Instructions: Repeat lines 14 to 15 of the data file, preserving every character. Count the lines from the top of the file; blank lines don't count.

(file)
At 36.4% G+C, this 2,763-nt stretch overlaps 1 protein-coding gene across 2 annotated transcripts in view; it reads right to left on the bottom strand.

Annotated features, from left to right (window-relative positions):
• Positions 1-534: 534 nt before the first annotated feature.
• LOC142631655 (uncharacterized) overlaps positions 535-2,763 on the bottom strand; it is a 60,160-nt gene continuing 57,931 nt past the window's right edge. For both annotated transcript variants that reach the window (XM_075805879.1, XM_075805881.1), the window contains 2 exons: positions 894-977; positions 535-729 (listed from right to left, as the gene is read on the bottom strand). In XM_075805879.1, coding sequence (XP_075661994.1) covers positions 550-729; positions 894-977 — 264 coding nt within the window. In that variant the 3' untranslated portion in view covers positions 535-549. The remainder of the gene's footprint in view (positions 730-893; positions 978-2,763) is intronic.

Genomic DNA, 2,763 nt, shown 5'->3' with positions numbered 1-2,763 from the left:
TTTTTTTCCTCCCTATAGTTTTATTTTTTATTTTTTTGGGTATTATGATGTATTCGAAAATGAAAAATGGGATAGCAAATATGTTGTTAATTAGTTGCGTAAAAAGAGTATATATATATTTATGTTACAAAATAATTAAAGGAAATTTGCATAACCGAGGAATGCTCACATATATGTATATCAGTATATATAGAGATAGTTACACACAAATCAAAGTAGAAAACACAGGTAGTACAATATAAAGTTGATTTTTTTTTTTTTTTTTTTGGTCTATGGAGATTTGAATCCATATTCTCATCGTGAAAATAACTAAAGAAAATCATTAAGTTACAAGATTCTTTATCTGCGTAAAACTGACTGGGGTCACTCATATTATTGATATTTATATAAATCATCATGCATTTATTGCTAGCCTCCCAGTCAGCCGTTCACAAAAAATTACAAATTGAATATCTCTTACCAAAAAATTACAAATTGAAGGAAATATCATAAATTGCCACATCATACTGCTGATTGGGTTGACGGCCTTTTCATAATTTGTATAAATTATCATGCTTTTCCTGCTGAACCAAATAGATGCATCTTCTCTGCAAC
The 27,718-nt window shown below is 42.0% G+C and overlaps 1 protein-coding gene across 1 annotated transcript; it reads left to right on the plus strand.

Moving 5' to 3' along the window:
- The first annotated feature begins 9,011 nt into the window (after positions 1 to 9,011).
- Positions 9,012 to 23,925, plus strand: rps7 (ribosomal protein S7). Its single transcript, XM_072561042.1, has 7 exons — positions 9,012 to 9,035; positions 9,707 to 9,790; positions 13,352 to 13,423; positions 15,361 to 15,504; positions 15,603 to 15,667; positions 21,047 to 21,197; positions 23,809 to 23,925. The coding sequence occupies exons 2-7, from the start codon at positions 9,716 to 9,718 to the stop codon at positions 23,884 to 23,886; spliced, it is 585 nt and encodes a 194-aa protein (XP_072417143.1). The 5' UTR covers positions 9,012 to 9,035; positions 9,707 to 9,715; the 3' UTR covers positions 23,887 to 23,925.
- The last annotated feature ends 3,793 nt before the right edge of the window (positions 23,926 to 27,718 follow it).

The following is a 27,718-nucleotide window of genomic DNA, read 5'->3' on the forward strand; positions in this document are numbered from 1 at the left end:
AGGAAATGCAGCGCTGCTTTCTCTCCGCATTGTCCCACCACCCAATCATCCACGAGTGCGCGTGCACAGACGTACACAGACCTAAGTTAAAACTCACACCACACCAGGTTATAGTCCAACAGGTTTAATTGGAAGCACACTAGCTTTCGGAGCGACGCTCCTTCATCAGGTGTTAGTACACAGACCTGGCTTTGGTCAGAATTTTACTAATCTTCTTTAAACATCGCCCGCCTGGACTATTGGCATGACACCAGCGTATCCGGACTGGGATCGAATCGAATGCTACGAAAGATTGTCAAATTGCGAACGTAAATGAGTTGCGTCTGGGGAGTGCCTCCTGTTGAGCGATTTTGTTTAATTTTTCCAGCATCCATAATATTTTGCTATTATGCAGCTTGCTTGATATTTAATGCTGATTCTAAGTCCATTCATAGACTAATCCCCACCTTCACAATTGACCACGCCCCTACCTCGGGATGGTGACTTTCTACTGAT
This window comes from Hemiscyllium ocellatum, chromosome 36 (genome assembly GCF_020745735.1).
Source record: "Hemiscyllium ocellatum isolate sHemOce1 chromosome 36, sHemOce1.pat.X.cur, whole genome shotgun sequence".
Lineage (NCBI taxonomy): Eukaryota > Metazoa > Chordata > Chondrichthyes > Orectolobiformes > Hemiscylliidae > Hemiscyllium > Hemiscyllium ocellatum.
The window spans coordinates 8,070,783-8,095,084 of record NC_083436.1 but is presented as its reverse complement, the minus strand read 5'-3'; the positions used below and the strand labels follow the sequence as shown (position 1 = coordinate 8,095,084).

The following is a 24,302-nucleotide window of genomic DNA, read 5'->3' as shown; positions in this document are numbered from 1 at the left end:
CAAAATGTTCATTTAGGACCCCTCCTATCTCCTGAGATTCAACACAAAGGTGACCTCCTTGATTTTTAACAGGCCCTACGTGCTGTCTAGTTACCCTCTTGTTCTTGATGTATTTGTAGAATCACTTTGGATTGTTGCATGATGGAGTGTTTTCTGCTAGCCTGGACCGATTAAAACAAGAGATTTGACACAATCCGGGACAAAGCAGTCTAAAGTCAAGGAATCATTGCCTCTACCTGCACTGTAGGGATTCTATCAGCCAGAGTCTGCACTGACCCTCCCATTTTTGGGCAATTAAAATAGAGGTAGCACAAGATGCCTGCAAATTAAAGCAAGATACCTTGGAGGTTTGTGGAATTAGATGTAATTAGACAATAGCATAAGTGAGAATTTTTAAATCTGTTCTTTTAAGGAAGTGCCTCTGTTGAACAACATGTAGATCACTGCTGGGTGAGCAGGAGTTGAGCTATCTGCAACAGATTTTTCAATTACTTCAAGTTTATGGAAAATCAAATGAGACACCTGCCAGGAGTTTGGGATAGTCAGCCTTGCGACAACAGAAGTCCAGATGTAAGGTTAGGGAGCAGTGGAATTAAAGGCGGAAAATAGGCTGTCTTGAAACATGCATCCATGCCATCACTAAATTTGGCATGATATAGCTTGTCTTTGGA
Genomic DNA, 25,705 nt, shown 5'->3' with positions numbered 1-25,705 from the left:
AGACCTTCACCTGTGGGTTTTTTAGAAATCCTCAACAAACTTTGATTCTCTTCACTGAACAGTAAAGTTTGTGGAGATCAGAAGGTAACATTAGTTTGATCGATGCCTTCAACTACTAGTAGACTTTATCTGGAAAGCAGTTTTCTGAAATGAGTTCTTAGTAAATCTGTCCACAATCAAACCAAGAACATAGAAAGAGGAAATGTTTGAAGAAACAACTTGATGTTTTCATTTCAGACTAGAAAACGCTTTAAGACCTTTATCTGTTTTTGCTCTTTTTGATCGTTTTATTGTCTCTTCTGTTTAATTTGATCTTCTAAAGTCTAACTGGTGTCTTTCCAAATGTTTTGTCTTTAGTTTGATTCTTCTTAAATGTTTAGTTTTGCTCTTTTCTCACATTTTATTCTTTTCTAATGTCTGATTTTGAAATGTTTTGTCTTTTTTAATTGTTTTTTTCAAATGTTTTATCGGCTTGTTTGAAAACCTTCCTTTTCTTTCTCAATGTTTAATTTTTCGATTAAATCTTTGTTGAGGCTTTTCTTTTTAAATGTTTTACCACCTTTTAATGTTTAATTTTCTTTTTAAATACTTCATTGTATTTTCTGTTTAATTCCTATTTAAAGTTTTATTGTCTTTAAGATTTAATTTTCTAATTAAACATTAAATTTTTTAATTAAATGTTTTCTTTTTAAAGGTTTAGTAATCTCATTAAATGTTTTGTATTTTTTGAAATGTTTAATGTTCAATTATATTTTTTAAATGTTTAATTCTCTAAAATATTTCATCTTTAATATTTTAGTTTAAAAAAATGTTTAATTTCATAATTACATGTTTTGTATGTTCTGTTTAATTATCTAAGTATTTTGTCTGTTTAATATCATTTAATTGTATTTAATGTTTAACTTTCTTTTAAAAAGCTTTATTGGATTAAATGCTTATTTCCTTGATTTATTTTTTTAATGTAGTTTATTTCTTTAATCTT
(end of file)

This window comes from Hemiscyllium ocellatum, chromosome 36 (genome assembly GCF_020745735.1).
Source record: "Hemiscyllium ocellatum isolate sHemOce1 chromosome 36, sHemOce1.pat.X.cur, whole genome shotgun sequence".